Interested in learning new and creative ways to remember your loved one? Sign up for my newsletter.  

Gretchin Rubin on www.allisongilbert.com

Gretchen Rubin Reflects on Memories, Resilience, and Happiness

Perhaps you wouldn’t expect me to feature New York Times bestselling author Gretchen Rubin on my blog.  After all, I focus on grief and resilience and Gretchen tackles all facets of habits and happiness.  Gretchen’s written the groundbreaking books, The Happiness Project, Happier at Home, and Better Than Before: Mastering the Habits of Our Everyday Lives, and she also hosts the popular podcast, Happier with Gretchen Rubin.  Her forthcoming book, The Four Tendencies (about the personality framework she’s discovered) comes out September 12, 2017.  Mark your calendars!  But Gretchen is actually the best person to highlight this time of year!

Being proactive about remembering loved ones can make us happier.  I call this positive and transformational concept the “Reflection Effect” and I write about it in O, the Oprah Magazine, and it’s at the heart of my book, Passed and Present, Keeping Memories of Loved Ones Alive.  So, it’s with this in mind that I turned to Gretchen to find out how she’s derived joy and meaning from life after the loss of her beloved grandparents.  As we spoke about resiliency and overcoming her personal losses, she also shared the importance of keeping a few cherished mementos and how certain smells (hot dogs!) spark comforting memories.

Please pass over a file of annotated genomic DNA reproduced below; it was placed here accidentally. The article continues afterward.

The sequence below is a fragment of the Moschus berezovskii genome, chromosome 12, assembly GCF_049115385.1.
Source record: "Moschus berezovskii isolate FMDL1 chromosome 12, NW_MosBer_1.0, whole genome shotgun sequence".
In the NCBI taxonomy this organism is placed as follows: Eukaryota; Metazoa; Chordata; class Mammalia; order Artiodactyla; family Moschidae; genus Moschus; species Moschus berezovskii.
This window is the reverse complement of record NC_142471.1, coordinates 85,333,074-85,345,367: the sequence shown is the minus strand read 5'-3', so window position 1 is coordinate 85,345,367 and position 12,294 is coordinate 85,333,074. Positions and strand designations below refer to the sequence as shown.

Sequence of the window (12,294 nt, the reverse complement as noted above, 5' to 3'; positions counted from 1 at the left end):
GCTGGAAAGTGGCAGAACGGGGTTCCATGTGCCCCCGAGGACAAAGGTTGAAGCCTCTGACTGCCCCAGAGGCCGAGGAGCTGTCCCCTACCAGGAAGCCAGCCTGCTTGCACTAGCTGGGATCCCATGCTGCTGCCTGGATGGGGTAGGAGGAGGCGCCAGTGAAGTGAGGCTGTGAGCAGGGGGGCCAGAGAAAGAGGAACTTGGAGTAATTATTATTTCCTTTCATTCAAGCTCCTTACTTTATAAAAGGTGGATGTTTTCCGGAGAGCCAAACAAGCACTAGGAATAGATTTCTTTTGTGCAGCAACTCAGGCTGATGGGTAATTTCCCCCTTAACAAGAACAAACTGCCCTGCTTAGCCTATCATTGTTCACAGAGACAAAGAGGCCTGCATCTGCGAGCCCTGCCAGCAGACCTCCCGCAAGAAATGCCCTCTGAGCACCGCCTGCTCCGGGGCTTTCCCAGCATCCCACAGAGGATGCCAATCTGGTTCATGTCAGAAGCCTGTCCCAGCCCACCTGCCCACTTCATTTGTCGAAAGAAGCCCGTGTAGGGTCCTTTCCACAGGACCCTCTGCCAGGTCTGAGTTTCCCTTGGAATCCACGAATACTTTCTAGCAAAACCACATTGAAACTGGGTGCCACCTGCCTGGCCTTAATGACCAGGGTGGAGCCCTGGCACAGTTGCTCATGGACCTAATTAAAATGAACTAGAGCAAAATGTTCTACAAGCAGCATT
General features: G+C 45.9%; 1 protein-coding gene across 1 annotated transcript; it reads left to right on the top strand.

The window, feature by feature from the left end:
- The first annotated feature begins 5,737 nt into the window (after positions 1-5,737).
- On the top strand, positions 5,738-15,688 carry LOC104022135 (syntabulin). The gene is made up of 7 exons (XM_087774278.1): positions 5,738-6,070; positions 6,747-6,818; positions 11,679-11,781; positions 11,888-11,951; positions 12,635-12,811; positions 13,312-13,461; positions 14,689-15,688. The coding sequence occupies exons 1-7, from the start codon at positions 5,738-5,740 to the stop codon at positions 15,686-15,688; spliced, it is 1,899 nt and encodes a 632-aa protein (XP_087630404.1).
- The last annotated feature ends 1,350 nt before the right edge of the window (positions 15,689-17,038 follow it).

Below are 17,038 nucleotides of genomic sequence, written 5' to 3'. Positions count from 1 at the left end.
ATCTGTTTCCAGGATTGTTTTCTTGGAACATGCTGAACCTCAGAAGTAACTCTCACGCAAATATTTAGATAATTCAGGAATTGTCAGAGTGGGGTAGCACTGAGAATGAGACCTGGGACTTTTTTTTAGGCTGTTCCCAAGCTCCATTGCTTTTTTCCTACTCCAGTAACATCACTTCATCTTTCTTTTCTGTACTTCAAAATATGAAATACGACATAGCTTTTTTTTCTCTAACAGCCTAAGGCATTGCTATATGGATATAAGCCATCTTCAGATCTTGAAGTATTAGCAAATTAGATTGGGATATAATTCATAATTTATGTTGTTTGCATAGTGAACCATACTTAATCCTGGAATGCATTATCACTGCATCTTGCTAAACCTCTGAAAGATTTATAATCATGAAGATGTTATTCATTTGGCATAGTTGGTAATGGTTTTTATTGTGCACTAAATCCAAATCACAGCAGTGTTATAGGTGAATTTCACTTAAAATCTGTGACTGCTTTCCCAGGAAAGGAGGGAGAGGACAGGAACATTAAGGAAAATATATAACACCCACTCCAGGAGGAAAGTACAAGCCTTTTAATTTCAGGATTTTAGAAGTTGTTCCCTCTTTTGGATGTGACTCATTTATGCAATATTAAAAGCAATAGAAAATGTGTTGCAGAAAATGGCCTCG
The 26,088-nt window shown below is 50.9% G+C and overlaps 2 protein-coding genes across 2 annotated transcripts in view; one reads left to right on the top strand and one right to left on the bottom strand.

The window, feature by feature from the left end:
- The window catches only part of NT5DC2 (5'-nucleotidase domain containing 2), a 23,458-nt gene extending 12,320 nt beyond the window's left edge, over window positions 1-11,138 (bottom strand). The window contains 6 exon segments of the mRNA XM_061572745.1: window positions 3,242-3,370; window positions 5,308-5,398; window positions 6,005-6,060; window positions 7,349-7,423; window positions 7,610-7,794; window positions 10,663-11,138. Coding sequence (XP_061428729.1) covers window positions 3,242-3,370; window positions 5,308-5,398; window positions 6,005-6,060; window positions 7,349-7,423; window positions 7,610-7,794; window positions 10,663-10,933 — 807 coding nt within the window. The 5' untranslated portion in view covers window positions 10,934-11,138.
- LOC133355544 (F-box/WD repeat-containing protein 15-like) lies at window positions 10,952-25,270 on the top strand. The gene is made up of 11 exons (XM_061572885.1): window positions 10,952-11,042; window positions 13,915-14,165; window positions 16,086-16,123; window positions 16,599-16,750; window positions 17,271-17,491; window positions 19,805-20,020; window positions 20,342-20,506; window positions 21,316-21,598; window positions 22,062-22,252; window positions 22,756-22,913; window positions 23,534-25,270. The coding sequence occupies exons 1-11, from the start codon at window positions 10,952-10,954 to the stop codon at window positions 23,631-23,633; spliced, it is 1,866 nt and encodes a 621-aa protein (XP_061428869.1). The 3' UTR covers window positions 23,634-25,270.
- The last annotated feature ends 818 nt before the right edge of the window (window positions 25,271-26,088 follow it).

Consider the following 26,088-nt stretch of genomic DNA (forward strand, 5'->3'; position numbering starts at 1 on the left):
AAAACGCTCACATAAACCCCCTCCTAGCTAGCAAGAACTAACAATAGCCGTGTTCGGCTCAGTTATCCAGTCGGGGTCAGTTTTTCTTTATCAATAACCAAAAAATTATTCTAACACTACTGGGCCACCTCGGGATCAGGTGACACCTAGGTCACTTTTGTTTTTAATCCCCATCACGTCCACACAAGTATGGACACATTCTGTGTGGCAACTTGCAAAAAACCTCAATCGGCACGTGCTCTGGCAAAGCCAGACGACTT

Allison:  Harnessing loss and embracing nostalgia drives happiness, decreases loneliness, sparks creativity, and boosts resilience. Have you found this to be true? 

Gretchen:  Absolutely. One of the things that makes us happy is to remember happy times from the past, or to enjoy tender thoughts of someone we love. Christmas is a very big deal in my family, and my Christmas is happier when I take a moment to appreciate my grandmother’s old Mr. and Mrs. Claus salt-and-pepper shakers. Such small items, but they bring back a lot.

Allison:  What do you know now about keeping the memory of your grandparents alive that you didn’t know when the loss occurred?

Gretchen: In my case, I’ve found that I remember odd, everyday details more than big events. For instance, I remember the fun of going grocery shopping with my grandmother, and how she’d buy my sister and me things that my mother would never buy. Pop-Tarts will remind me of my grandmother for the rest of my life.

Allison:  Is there one memento that reminds you most of your grandparents?

Gretchen:  I have a china pink flamingo that reminds me of my grandparents and their house in North Platte, Nebraska. It’s an odd memento, but when I was a child, I admired it so much – so when I was asked if I wanted to take anything from their house for remembrance, that was the thing I chose.

Allison:  Where do you keep the pink flamingo (in private, out in the open)?

Gretchen:  I keep it on a bookshelf where I see it every day.

Allison:  What is the most satisfying way you’ve developed for keeping your grandparents’ memory alive (sharing stories, cooking certain foods, playing specific music)?

Gretchen:  I’m obsessed with the power of the sense of smell, so I really key into the power of scent to help me hold onto memories. The smell of Lava soap, for instance, instantly makes me think of my grandfather. The smell of hot dogs cooking reminds me of how we’d take a picnic to Cody Park. I used to let these memories slide by, half-remembered, when I noticed smells that carried a memory, but now I use them as a way to spark associations from the past.